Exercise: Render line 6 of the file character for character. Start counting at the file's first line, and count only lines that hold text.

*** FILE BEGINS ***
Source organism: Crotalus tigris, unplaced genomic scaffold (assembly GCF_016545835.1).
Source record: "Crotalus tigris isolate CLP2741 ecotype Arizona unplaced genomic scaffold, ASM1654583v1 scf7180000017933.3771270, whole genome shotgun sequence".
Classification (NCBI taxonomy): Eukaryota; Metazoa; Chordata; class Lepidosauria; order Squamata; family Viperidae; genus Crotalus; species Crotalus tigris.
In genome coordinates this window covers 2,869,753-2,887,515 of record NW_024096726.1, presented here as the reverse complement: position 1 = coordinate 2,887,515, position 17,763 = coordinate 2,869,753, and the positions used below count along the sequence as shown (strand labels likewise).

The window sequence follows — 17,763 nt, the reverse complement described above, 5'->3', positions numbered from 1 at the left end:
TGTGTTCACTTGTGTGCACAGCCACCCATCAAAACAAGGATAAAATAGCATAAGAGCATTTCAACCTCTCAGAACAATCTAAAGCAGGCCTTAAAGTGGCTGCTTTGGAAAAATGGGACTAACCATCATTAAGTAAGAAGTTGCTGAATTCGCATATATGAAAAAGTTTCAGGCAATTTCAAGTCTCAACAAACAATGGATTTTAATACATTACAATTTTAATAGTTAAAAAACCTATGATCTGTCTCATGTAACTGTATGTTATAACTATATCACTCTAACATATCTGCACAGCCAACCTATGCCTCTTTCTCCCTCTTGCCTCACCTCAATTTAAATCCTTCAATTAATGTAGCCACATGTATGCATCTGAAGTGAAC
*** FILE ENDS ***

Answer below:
TGTGTTCACTTGTGTGCACAGCCACCCATCAAAACAAGGATAAAATAGCATAAGAGCATTTCAACCTCTCAGAACAATCTAAAGCAGGCCTTAAAGTGGCTGCTTTGGAAAAATGGGACTAACCATCATTAAGTAAGAAGTTGCTGAATTCGCATATATGAAAAAGTTTCAGGCAATTTCAAGTCTCAACAAACAATGGATTTTAATACATTACAATTTTAATAGTTAAAAAACCTATGATCTGTCTCATGTAACTGTATGTTATAACTATATCACTCTAACATATCTGCACAGCCAACCTATGCCTCTTTCTCCCTCTTGCCTCACCTCAATTTAAATCCTTCAATTAATGTAGCCACATGTATGCATCTGAAGTGAAC